3 FTSE 100 dividend stocks I’d avoid in 2020

Close-up Of Wooden Blocks With Risk Word In Front Of Businessperson's Hand Holding Magnifying Glass

Close-up Of Wooden Blocks With Risk Word In Front Of Businessperson’s Hand Holding Magnifying Glass

Plenty of large-cap shares offer attractive dividends today. But not all of these firms can support their shareholder payouts. Three FTSE 100 companies, in particular, could be forced to cut their dividends in 2020.

As such, it might be worth avoiding these stocks over the next 12 months.

St. James’s Place

St. James’s Place (LSE: STJ) has faced a considerable amount of criticism over the past 12 months regarding its wealth management fees. Several newspapers reprimanded the wealth manager last year for charging customers high management and exit fees, as well as planning lavish staff parties.

This wave of bad publicity could impact the firm’s ability to grow going forward, which could mean that management will have to rethink the company’s dividend policy. It currently supports a dividend yield of 4.2%, but the payout is not covered by earnings per share, implying the business is paying out more than it can afford.

Also, the wealth manager currently trades on a price-to-earnings (P/E) ratio of 33. This suggests that the stock could be overvalued at current levels. The rest of the sector is trading at an average P/E of 14.

As a result, it might be best to avoid ahead of possible further turbulence in 2020.

Tui Travel

Another company that faced investor and customer criticism in 2019 was Tui (LSE: TUI).

The collapse of peer Thomas Cook should have been a boon for Tui, but other problems have continued to weigh on its bottom line. In March last year, management warned that the grounding of Boeing 737 Max aircraft could hit profits as it cut its full-year earnings forecast by more than a quarter. 

The firm reiterated this forecast towards the end of 2019 and went on to add that “external challenges” would continue to hit earnings in 2020.

The stock currently supports a dividend yield of 4%, which looks attractive in the current interest rate environment. Still, considering the challenges facing Tui, it might be better to seek out income elsewhere.

Debt could also be a problem for the group. Borrowings stood at £1.1bn at the end of its last fiscal year, up from under £100m in the prior year.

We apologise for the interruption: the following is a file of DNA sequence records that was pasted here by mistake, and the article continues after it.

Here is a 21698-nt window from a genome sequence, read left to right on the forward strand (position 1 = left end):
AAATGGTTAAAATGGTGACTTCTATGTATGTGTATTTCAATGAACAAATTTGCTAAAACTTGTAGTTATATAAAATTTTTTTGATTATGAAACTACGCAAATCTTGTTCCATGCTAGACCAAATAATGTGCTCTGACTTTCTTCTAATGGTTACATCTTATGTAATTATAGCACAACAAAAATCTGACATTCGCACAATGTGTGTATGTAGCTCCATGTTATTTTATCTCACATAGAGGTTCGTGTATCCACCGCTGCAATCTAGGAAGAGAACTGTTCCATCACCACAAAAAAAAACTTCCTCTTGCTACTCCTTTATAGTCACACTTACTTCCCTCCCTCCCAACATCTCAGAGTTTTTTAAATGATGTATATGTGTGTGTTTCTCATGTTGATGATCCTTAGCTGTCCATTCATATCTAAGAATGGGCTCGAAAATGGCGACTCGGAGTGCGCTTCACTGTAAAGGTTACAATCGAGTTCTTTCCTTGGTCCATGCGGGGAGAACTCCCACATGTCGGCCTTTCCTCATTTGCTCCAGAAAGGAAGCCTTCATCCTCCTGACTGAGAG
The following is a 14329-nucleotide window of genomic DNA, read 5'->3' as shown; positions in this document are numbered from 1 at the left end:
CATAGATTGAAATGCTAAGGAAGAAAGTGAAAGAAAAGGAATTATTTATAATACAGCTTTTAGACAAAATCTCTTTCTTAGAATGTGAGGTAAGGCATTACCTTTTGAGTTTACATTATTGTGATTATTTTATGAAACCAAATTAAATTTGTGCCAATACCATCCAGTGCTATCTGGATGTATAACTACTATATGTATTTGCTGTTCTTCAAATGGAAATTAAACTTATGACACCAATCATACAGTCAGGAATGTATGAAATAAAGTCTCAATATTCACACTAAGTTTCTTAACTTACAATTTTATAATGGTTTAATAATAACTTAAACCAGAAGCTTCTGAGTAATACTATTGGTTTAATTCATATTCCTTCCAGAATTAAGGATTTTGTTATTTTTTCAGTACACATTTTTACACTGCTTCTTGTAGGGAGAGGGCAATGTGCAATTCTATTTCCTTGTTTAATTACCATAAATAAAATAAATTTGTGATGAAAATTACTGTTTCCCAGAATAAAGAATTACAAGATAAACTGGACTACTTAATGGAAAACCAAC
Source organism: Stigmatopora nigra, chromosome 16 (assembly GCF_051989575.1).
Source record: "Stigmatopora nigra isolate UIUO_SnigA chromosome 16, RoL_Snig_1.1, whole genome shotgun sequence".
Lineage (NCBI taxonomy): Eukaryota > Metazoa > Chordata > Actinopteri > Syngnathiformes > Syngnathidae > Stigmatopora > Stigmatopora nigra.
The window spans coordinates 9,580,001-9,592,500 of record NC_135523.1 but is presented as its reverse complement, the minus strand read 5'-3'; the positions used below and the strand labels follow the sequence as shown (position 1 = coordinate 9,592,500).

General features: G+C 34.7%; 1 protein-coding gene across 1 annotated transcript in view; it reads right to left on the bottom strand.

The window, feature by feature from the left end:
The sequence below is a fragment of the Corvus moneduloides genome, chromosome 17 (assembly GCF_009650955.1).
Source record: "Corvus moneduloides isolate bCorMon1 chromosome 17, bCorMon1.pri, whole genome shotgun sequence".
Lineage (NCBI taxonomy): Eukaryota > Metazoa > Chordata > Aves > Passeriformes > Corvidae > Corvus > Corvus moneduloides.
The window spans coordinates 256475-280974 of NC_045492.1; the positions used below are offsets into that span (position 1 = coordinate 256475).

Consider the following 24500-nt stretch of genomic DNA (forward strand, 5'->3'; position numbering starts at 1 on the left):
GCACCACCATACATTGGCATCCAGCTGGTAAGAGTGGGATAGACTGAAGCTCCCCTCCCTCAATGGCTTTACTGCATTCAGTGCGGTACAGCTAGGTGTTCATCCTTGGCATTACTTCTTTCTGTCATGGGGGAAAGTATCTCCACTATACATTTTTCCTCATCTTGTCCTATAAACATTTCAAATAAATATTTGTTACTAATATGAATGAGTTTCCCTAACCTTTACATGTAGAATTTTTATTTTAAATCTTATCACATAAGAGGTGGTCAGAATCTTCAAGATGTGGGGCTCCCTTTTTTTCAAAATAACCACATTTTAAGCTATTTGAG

These trends seem to suggest that Tui is in for a stormy 2020.

United Utilities

FTSE 100 utility groups like United Utilities (LSE: UU), are usually considered to be some of the market’s safest investments. However, the outlook for these businesses is changing.

The industry regulator Ofwat recently announced that it would be clamping down on water businesses’ spending plans. The regulator wants these companies to cut customer bills and spend more on maintenance, rather than returning cash to shareholders.

This new regime could be bad news and as such, now could be a good time for investors to exit the sector.

United currently supports a dividend yield of 4.3%, but the payout is only covered 1.3 times by earnings per share. It also trades on a relatively demanding P/E ratio of 16.7. Considering all of the risks facing the business, this valuation does not leave much room for error.

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Rupert Hargreaves owns no share mentioned. The Motley Fool UK has no position in any of the shares mentioned. Views expressed on the companies mentioned in this article are those of the writer and therefore may differ from the official recommendations we make in our subscription services such as Share Advisor, Hidden Winners and Pro. Here at The Motley Fool we believe that considering a diverse range of insights makes us better investors.

Motley Fool UK 2020

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